Creating Export Templates

Export Templates are an important feature for viewing, filtering, exporting, inserting and sharing your scan records. You can select which criteria your scan records are filtered by, and exactly what sort of details appear when you export scans. To get to your Export Templates, simply head to the Scans page, and select the Export Templates tab.

Export templates

Next, select “Create a Template” and you’ll be brought to this screen. On this page, you’ll be able select the different values and questions you want displayed in the exports of the scan records. You can also select the order that they appear in the report. The values appear in descending order, so the first value will on top will appear first.

Drag and drop columns

You can select Questions specific to a service, as well. This allows you to make sure that the question you select are actually the questions you want displayed. For instance, you may have two questions, both named “Check In”, but if you filter questions available by service and select your service “Attendance”, only one of those “Check In” questions would be available. Make sure the correct question is displayed by checking which service it belongs to.

You can rename the column headers to match your destination document/sheet. Do this by select the pencil icon “Edit” on the values in the “Columns for the Template” column. You can also clone the values using the “Copy” button next to the Edit button. This is useful for showing multiple answers for a question in different columns, or if you need to repeat data.

For advanced users you can use regular expression to parse structured data. This is covered below.

Export template steps

Create ‘placeholder’ columns in the template. Drag and drop ‘Custom Value’ from the Static Choices column to the template column and then name it. You can optionally auto-fill all records with the same value by adding that value here.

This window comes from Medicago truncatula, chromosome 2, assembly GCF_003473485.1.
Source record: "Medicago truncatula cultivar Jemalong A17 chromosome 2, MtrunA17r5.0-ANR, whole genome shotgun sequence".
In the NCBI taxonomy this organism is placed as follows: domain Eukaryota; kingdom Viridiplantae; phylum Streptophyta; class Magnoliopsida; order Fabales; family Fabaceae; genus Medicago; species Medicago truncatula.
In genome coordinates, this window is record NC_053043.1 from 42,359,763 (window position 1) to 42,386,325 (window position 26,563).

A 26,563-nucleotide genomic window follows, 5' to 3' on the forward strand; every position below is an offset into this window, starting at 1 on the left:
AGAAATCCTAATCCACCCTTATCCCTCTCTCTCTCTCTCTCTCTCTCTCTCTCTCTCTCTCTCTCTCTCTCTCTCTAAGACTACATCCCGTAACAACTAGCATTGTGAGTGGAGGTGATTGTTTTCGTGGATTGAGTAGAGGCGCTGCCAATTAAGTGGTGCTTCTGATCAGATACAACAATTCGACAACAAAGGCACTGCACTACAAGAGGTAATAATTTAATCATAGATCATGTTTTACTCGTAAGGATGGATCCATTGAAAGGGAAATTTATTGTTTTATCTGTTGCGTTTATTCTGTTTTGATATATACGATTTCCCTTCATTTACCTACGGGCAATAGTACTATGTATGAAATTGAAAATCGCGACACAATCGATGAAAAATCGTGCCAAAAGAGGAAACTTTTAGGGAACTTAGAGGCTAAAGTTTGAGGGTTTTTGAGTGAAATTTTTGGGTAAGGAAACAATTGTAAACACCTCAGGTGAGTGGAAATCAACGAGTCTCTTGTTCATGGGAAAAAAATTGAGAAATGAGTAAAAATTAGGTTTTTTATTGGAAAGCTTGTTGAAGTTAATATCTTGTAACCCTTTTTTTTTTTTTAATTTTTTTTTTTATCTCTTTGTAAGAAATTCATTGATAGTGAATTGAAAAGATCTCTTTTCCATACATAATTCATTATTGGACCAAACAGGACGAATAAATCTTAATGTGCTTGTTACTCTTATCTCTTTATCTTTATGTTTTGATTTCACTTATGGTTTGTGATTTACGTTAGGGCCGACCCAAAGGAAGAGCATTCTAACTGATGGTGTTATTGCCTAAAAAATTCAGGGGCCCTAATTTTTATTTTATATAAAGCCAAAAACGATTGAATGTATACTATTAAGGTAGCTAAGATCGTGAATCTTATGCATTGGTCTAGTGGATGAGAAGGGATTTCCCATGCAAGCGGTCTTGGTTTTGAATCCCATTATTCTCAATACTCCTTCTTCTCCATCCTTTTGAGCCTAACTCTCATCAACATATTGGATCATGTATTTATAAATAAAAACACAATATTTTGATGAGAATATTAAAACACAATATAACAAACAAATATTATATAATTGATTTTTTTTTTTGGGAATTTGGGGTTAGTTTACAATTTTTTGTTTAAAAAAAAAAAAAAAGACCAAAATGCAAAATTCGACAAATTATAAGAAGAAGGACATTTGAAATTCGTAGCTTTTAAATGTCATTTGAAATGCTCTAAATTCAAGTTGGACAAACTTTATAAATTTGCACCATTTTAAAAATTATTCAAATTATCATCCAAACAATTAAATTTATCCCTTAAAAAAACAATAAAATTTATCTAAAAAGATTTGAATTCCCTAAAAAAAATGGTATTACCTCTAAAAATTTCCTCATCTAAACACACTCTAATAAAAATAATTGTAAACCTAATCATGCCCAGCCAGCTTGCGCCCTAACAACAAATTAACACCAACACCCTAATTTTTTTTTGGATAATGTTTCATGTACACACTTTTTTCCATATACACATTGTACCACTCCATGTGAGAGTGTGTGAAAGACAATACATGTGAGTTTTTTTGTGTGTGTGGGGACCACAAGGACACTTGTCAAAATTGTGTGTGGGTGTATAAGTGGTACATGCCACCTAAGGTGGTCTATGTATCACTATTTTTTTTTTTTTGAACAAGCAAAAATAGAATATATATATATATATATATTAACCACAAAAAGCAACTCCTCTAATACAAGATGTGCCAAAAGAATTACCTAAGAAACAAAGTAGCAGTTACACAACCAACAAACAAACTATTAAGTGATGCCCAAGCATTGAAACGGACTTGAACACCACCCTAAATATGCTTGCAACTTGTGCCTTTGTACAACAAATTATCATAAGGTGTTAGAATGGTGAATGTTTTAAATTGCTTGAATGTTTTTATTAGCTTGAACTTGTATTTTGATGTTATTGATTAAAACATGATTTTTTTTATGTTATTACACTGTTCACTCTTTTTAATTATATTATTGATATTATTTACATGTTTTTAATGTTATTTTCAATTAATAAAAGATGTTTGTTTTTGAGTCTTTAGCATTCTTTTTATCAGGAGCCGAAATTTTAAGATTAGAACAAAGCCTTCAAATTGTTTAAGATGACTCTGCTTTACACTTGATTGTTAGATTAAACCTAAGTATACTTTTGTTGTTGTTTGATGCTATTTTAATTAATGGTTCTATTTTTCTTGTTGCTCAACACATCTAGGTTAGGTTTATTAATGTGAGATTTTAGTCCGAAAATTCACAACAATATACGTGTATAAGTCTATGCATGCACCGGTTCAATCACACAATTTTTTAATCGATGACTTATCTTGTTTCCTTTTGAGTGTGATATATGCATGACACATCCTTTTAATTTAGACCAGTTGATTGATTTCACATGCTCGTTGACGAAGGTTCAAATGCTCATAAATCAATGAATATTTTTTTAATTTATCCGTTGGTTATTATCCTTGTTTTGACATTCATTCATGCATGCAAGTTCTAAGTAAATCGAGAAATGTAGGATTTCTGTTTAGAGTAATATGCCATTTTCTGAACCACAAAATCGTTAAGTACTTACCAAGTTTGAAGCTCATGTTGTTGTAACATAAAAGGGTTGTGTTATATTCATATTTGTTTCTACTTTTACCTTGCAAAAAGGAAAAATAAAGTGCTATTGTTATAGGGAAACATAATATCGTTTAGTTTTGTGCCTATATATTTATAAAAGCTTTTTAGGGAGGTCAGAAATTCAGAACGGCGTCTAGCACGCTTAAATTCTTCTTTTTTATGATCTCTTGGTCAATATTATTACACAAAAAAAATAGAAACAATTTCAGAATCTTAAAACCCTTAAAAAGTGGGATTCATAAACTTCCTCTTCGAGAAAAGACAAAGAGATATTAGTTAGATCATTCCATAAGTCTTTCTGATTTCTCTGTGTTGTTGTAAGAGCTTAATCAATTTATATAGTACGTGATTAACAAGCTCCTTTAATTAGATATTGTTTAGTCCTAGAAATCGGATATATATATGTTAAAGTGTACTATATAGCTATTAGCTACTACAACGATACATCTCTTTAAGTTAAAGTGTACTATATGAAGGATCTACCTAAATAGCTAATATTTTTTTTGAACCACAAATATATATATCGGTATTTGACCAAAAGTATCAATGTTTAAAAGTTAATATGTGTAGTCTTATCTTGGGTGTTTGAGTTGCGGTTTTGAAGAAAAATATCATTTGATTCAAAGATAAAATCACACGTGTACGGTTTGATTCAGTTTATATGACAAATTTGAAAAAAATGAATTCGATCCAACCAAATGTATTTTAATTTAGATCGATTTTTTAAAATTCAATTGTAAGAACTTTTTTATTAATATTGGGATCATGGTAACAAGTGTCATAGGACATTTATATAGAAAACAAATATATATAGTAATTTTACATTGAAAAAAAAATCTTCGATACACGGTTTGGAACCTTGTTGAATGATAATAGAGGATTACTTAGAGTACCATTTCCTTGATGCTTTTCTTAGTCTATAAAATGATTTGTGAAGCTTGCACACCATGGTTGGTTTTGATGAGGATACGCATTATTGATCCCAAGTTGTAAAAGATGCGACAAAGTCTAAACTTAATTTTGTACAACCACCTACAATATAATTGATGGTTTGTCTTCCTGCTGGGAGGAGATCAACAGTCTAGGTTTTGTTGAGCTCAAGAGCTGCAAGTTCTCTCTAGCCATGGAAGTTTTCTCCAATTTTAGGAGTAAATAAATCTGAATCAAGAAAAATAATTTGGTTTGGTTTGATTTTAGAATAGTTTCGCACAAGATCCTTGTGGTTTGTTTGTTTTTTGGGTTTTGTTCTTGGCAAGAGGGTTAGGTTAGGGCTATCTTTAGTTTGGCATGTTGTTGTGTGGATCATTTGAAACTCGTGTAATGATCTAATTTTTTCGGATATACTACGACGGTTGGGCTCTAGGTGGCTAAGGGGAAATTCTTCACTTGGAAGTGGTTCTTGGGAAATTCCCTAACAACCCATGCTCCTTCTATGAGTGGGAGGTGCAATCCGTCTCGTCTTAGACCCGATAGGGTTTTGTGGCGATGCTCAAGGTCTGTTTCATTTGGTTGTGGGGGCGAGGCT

Create a place holder

Advanced: Special Fields

exporttemplateop

For certain questions or scan properties, there are special options for their specific data.

This can be seen under the dropdown menu for the GPS Location property. The data collected can be output in several formats, giving the option for an Address (if recorded), GPS coordinates, specifically the latitude, longitude, as well as others.

This can also be seen in the image below for photos collected using our Photo Collect feature. The options for a link to the photo include both the URL as well as the file name.

exportemplateop2

Advanced: Why use Regular Expression?

Regular Expressions (regex) can break up raw data embedded together in a barcode (or in the response text) into individual fields. It is commonly used for VCARD parsing (see section E  below). Here are some examples.

Barcode template instructions

A. Barcode including line feeds to parse into different lines:

John Doe
Engineer
Design Inc.
Cupertino, CA
1-800-555-1212
john@email.com

The regex pattern would be:

^([\s\S]*?)\r\n([\s\S]*?)\r\n([\s\S]*?)\r\n([\s\S]*?)\r\n([\s\S]*?)\r\n([\s\S]*?)$

Notice the pattern begins with the ^ symbol and ends with the $ symbol. Also notice the ([\s\S]*?) pattern repeats six times for six elements. And (important) the \r\n repeats 5 times.

The regex replacement would be:

$1 for ‘John Doe’

$2 for ‘Engineer’

And so on …

You need to clone six times for six elements, each using the SAME pattern but with a different replacement ($1, $2, etc.).

Regex columns for a template

B. Barcode including five bar ‘|’ separators for six elements:

John Doe|Engineer|Design Inc.|Cupertino, CA|1-800-555-1212|john@email.com

The regex pattern would be:

^([\s\S]*)\|([\s\S]*)\|([\s\S]*)\|([\s\S]*)\|([\s\S]*)\|([\s\S]*)$

Notice the pattern begins with the ^ symbol and ends with the $ symbol. Also notice the ([\s\S]*?) pattern repeats six times for six elements. And (important) the \| symbols repeat 5 times.

The regex replacement would be:

$1 for ‘John Doe’

$2 for ‘Engineer’

And so on …

As with the line feed (\r\n) example, you need to clone six times for six elements, each using the SAME pattern but with a different replacement ($1, $2, etc.).

C. Barcode including five space separators for six elements:

The setup is the same as above but in the pattern you need to use \s as the separator.

D. Barcode including five tab separators for six elements:

The setup is the same as above but in the pattern you need to use \t as the separator.

E. VCARD barcode parsing:

The parsing of VCARD data is similar to the above except you will need to parse each field based on the field’s description. Please look here for VCARD Parsing Regex for Barcode Scanner.

in Scans